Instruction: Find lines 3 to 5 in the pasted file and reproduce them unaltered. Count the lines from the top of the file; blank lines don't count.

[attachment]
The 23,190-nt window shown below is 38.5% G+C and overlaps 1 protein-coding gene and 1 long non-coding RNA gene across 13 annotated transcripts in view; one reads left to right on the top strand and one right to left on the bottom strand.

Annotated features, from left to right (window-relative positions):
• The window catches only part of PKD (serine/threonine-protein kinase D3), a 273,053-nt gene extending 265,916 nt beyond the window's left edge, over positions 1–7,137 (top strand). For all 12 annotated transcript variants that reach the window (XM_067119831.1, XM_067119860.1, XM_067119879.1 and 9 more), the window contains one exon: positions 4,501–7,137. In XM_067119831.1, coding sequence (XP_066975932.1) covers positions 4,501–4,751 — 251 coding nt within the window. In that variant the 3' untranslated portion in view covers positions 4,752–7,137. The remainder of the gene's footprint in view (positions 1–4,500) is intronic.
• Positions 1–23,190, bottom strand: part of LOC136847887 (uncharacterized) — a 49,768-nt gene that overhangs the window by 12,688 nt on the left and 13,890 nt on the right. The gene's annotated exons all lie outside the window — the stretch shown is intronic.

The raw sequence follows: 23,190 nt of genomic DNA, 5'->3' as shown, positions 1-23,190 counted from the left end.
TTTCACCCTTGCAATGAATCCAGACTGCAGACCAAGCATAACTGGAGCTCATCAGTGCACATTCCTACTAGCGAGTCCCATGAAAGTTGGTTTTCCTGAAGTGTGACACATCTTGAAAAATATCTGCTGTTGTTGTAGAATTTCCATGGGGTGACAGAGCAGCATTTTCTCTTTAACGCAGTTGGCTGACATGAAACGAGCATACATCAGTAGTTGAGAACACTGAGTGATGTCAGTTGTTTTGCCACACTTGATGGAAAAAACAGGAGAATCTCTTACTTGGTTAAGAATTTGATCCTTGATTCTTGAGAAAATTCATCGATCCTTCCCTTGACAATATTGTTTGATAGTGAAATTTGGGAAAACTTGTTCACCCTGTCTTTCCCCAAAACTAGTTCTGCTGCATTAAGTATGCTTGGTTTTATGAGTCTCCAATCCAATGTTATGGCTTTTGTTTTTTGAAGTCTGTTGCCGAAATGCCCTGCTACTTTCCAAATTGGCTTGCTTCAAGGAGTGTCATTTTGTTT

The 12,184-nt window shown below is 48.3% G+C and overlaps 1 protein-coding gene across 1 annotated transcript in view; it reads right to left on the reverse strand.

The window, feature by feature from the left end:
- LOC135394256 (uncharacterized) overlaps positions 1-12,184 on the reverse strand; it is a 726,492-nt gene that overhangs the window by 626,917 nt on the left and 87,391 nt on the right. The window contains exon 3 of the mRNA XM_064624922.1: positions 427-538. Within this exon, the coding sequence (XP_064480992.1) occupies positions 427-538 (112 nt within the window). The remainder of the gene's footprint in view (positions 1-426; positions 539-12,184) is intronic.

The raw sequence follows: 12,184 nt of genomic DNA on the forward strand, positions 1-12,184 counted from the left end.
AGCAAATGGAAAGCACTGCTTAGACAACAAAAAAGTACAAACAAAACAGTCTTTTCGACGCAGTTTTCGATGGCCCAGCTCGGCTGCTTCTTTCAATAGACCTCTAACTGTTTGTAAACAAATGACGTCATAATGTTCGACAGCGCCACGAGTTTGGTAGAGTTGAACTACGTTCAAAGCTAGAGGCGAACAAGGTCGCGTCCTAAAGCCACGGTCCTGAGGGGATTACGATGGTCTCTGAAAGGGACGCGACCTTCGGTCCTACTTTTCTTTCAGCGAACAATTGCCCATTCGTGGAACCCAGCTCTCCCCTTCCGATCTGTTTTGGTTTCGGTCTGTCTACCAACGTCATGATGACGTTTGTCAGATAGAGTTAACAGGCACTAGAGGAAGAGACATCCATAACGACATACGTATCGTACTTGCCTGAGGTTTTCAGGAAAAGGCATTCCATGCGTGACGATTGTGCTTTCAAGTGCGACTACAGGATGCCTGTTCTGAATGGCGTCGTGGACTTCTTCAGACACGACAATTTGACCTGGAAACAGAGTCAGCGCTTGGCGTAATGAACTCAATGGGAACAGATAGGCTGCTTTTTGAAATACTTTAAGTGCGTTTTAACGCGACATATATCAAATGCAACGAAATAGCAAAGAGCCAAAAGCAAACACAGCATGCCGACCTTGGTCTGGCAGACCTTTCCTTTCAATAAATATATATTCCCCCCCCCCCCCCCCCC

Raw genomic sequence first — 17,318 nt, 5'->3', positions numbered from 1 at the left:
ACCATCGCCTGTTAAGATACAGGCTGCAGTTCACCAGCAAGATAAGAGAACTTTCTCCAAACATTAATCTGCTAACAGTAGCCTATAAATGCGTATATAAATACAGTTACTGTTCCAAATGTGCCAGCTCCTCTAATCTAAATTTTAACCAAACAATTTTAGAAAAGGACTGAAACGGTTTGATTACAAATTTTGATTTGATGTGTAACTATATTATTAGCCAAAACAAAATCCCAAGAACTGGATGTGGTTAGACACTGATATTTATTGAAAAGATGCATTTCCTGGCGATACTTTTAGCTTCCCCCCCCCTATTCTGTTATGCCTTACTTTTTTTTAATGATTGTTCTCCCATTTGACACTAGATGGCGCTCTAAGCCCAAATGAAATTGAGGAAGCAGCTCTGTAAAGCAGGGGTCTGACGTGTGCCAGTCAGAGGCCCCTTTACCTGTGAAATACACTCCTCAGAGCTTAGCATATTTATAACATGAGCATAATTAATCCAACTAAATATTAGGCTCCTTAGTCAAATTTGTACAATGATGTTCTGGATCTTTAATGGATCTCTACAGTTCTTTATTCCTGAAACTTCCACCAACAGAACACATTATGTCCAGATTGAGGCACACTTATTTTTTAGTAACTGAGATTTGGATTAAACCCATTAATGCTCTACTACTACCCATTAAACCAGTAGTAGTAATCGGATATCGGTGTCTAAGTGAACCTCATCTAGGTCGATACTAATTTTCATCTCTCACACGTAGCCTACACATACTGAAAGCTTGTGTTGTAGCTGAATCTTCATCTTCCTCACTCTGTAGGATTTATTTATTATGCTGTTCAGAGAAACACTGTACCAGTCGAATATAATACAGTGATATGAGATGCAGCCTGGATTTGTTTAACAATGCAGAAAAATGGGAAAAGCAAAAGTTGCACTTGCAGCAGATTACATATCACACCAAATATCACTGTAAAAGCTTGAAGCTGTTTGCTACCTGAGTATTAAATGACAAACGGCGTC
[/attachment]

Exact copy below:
• The window catches only part of PKD (serine/threonine-protein kinase D3), a 273,053-nt gene extending 265,916 nt beyond the window's left edge, over positions 1–7,137 (top strand). For all 12 annotated transcript variants that reach the window (XM_067119831.1, XM_067119860.1, XM_067119879.1 and 9 more), the window contains one exon: positions 4,501–7,137. In XM_067119831.1, coding sequence (XP_066975932.1) covers positions 4,501–4,751 — 251 coding nt within the window. In that variant the 3' untranslated portion in view covers positions 4,752–7,137. The remainder of the gene's footprint in view (positions 1–4,500) is intronic.
• Positions 1–23,190, bottom strand: part of LOC136847887 (uncharacterized) — a 49,768-nt gene that overhangs the window by 12,688 nt on the left and 13,890 nt on the right. The gene's annotated exons all lie outside the window — the stretch shown is intronic.

The raw sequence follows: 23,190 nt of genomic DNA, 5'->3' as shown, positions 1-23,190 counted from the left end.